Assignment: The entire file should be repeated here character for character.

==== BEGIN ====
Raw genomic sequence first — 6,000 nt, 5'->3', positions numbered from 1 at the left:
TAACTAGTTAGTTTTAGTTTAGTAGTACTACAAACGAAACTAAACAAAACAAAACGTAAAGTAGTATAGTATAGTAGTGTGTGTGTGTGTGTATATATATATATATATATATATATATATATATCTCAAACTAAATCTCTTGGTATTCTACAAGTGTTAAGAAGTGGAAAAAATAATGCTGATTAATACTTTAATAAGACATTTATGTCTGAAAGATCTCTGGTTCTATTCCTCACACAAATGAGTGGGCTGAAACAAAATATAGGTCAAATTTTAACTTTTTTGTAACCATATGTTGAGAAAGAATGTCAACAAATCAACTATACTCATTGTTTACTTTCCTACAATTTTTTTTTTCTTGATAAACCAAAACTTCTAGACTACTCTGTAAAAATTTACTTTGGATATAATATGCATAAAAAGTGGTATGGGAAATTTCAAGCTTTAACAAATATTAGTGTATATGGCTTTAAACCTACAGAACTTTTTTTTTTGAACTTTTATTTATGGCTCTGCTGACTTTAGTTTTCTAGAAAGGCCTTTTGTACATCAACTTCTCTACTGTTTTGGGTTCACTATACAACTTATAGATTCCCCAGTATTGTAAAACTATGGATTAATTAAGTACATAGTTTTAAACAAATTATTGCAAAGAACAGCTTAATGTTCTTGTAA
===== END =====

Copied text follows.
Raw genomic sequence first — 6,000 nt, 5'->3', positions numbered from 1 at the left:
TAACTAGTTAGTTTTAGTTTAGTAGTACTACAAACGAAACTAAACAAAACAAAACGTAAAGTAGTATAGTATAGTAGTGTGTGTGTGTGTGTATATATATATATATATATATATATATATATATCTCAAACTAAATCTCTTGGTATTCTACAAGTGTTAAGAAGTGGAAAAAATAATGCTGATTAATACTTTAATAAGACATTTATGTCTGAAAGATCTCTGGTTCTATTCCTCACACAAATGAGTGGGCTGAAACAAAATATAGGTCAAATTTTAACTTTTTTGTAACCATATGTTGAGAAAGAATGTCAACAAATCAACTATACTCATTGTTTACTTTCCTACAATTTTTTTTTTCTTGATAAACCAAAACTTCTAGACTACTCTGTAAAAATTTACTTTGGATATAATATGCATAAAAAGTGGTATGGGAAATTTCAAGCTTTAACAAATATTAGTGTATATGGCTTTAAACCTACAGAACTTTTTTTTTTGAACTTTTATTTATGGCTCTGCTGACTTTAGTTTTCTAGAAAGGCCTTTTGTACATCAACTTCTCTACTGTTTTGGGTTCACTATACAACTTATAGATTCCCCAGTATTGTAAAACTATGGATTAATTAAGTACATAGTTTTAAACAAATTATTGCAAAGAACAGCTTAATGTTCTTGTAA